By Hannah Whittenly

If you are a small business owner, you likely know the importance of those first few years. In fact, you have planned for a likely loss in order to grow and establish the business that you have poured your heart and soul into. If you plan and implement an effective strategy, you can weather those difficult times and emerge victorious on the other side. Here are some tips to help you keep your small business from going bankrupt in those first few years.

Maintain a Day Job Early on

Depending on your current position in life, it might be beneficial to you to keep you day job early on while you build your business. This will preclude from having to take a salary for your new business, providing you with much needed funds to pay for business expenses in those early years. It will also provide you with a stable income yourself, which is important from a stress management point of view.

Begin the Business from Your Home

A big expense for small businesses can be physical location. You can avoid this by running the business from home for as long as possible. This has the added benefit of possible giving you a big break on your taxes, which is always an added bonus.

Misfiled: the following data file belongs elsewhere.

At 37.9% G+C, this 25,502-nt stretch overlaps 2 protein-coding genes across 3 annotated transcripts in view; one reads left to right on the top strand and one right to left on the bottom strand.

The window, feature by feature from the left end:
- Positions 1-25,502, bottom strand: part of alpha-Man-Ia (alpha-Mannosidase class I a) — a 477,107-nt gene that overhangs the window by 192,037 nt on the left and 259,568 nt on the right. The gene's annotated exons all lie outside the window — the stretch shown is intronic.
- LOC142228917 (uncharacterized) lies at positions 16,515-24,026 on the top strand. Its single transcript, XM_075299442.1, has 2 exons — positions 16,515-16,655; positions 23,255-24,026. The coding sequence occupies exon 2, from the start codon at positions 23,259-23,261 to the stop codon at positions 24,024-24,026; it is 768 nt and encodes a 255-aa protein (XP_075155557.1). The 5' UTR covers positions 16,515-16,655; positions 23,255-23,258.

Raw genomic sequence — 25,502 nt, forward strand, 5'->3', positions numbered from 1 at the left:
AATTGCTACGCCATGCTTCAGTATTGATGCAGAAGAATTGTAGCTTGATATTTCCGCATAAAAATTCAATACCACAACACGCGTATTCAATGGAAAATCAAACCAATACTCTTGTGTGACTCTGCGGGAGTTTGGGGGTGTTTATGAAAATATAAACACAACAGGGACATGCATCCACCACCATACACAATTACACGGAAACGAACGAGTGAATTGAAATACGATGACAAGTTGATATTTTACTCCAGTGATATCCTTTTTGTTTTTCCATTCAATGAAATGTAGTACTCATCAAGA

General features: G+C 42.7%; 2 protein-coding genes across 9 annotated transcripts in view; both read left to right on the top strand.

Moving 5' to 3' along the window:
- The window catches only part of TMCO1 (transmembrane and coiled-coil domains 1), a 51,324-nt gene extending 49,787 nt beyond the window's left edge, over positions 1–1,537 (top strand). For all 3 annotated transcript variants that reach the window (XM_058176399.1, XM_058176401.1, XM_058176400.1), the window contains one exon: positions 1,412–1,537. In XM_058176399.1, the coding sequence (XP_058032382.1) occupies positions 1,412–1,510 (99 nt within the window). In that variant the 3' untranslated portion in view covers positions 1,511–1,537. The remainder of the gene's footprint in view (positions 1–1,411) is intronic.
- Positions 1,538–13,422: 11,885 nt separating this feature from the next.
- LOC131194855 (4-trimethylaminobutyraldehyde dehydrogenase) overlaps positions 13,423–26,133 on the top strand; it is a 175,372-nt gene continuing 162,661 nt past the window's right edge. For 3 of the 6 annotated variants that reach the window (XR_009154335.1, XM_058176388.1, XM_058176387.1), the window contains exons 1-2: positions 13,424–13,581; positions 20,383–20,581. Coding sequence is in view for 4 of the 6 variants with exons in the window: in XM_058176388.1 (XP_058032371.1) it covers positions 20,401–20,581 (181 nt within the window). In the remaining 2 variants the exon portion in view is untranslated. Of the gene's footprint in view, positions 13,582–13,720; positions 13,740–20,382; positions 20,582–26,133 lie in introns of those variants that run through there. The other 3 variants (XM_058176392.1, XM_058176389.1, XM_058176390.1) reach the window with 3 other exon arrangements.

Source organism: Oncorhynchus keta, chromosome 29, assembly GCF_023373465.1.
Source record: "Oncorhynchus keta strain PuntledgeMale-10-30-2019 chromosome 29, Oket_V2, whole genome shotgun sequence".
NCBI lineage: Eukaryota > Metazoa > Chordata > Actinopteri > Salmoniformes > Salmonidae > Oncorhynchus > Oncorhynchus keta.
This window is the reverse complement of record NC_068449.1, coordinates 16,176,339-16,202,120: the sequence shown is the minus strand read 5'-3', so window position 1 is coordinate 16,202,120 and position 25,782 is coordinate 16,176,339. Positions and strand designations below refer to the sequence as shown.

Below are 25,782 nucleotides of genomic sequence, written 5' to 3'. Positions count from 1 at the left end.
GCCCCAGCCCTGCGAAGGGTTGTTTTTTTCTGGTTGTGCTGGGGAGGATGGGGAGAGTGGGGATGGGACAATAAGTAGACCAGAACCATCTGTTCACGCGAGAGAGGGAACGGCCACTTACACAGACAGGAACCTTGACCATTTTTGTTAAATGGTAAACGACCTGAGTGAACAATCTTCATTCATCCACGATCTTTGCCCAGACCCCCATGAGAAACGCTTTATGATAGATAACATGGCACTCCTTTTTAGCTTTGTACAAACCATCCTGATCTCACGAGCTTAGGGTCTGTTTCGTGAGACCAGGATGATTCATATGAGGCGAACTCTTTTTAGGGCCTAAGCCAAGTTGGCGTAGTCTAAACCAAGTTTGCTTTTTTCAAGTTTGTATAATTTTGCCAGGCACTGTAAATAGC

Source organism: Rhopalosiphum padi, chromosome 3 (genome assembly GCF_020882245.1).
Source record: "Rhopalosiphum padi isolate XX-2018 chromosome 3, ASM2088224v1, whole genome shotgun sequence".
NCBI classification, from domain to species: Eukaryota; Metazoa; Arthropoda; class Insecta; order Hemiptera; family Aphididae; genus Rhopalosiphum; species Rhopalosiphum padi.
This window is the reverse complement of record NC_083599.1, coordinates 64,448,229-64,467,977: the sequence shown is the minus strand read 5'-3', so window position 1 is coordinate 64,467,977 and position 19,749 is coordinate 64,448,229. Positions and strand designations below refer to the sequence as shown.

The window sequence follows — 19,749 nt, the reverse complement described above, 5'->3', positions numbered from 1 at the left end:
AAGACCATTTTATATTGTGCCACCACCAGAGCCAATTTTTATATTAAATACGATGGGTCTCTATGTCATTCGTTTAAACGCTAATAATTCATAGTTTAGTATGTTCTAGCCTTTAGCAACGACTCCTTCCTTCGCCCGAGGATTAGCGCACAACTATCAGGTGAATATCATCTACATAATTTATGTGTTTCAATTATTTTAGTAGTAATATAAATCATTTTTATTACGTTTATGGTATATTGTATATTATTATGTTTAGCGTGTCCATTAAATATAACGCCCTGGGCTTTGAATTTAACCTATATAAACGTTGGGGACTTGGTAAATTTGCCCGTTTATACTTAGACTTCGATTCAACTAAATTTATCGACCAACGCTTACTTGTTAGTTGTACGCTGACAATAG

Make Sure the Business is Recession Proof

Some businesses are cyclical. Try to begin one that is not. You do not want to be prone to the whims of the economy, as if a recession were to hit during those early years you might find yourself in bankruptcy in order to fend off the creditors.

Beware of Hidden Expenses

Make sure that you allocate funds for every possible expense. This ranges from the expense on your credit cards to utility bills. Some of these expenses can take a chunk out of your monthly budget, so it is important to know about them up front so that you can plan for them. This will help you weather those early years because your have a solid plan behind you.

These four strategies are aimed at helping small business owners weather the tough times that inevitably come about in those early years. Remember to plan and strategize from the outset. You cannot account for everything that might happen to you, but you can at least be ready for any adversity as it strikes. This will help your business be successful and keep you out of bankruptcy.

Hannah Whittenly is a freelance writer and mother of two from Sacramento, CA. She enjoys kayaking and reading books by the lake.